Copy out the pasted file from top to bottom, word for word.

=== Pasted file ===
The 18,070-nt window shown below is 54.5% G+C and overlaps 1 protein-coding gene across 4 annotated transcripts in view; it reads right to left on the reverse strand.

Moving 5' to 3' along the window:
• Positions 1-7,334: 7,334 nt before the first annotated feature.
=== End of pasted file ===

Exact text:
The 18,070-nt window shown below is 54.5% G+C and overlaps 1 protein-coding gene across 4 annotated transcripts in view; it reads right to left on the reverse strand.

Moving 5' to 3' along the window:
• Positions 1-7,334: 7,334 nt before the first annotated feature.